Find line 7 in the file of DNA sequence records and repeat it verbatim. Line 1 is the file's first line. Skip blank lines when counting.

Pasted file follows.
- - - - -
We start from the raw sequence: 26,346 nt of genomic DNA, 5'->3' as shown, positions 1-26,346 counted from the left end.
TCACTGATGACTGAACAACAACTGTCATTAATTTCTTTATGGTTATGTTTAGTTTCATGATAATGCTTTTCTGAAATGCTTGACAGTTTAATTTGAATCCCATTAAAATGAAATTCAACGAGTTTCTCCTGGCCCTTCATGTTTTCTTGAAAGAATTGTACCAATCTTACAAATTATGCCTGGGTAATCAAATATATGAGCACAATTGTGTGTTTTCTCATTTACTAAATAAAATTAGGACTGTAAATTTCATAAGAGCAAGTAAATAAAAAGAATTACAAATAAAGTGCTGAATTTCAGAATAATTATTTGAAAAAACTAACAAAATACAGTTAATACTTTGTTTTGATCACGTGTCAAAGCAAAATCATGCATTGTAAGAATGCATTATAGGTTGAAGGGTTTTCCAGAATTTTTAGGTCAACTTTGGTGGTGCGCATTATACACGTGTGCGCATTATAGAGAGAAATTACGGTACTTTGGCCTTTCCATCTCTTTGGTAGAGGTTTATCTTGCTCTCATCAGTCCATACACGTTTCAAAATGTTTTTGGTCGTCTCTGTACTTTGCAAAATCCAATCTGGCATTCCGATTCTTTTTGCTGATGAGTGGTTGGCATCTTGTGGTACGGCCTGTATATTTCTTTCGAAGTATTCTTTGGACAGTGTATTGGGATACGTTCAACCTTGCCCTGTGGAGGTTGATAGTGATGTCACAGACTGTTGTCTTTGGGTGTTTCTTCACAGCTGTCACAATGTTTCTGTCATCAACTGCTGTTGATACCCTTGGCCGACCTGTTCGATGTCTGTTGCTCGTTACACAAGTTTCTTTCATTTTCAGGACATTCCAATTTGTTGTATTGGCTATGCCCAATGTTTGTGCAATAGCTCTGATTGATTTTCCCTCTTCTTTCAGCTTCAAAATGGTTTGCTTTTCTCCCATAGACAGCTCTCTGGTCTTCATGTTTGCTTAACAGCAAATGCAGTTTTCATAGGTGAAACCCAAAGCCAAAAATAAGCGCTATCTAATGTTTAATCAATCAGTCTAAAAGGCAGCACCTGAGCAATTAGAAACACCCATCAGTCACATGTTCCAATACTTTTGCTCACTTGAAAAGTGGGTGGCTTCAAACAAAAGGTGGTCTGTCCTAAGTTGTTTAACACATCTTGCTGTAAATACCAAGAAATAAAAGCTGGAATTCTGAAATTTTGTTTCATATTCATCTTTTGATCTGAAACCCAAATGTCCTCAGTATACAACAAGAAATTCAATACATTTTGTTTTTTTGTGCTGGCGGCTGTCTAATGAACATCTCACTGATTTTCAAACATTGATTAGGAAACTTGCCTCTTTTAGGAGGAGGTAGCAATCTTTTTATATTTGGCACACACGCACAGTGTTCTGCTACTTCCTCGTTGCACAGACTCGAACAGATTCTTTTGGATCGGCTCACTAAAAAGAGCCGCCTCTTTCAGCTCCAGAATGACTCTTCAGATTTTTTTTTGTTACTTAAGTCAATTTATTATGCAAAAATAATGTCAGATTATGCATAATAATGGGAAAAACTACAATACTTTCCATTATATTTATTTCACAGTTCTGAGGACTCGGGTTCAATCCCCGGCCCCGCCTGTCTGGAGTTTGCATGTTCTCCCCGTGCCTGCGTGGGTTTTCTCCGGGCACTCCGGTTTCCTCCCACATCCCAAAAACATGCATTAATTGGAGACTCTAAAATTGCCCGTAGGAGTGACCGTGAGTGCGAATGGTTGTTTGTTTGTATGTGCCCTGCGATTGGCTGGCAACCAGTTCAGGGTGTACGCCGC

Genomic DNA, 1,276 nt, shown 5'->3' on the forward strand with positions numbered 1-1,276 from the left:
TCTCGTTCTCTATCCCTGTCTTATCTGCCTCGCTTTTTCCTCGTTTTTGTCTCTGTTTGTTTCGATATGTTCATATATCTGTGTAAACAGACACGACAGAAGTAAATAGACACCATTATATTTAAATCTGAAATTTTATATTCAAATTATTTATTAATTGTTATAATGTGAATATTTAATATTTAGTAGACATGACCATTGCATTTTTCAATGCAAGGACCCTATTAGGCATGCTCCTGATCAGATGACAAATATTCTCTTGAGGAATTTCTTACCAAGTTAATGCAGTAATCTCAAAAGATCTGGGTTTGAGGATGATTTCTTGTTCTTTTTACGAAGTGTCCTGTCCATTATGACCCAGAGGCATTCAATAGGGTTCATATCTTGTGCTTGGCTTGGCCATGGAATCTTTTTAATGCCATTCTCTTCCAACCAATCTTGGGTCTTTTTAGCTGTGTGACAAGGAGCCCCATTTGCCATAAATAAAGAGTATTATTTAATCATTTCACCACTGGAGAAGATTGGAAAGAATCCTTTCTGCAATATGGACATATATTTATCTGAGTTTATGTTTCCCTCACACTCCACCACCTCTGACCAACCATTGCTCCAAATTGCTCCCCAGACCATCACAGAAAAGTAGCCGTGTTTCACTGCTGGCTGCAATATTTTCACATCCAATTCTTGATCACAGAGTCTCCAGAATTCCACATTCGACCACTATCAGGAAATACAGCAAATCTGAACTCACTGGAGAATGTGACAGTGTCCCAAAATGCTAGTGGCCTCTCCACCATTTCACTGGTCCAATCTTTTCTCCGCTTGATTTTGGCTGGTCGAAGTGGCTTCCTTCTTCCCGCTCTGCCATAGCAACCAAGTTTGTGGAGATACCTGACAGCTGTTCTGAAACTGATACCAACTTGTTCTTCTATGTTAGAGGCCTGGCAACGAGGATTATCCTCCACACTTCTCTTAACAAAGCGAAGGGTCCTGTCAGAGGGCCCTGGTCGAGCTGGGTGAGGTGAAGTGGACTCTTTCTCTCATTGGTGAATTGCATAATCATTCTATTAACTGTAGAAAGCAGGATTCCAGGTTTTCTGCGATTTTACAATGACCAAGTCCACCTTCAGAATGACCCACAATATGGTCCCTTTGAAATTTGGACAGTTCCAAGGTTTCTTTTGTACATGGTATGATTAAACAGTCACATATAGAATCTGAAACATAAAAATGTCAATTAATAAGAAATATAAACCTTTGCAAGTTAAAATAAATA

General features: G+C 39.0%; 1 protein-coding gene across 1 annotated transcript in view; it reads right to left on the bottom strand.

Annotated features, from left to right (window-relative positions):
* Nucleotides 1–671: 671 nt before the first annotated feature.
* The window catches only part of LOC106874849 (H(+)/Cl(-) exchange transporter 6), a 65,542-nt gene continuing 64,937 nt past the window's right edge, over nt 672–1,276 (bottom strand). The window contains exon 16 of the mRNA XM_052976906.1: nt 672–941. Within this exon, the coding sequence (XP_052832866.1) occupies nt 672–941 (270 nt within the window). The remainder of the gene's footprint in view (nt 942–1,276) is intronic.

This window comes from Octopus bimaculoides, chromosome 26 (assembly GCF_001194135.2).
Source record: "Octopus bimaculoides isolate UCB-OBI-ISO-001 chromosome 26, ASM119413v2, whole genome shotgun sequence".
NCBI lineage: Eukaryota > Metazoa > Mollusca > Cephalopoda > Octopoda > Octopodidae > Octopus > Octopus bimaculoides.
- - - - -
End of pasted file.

* Nucleotides 1–671: 671 nt before the first annotated feature.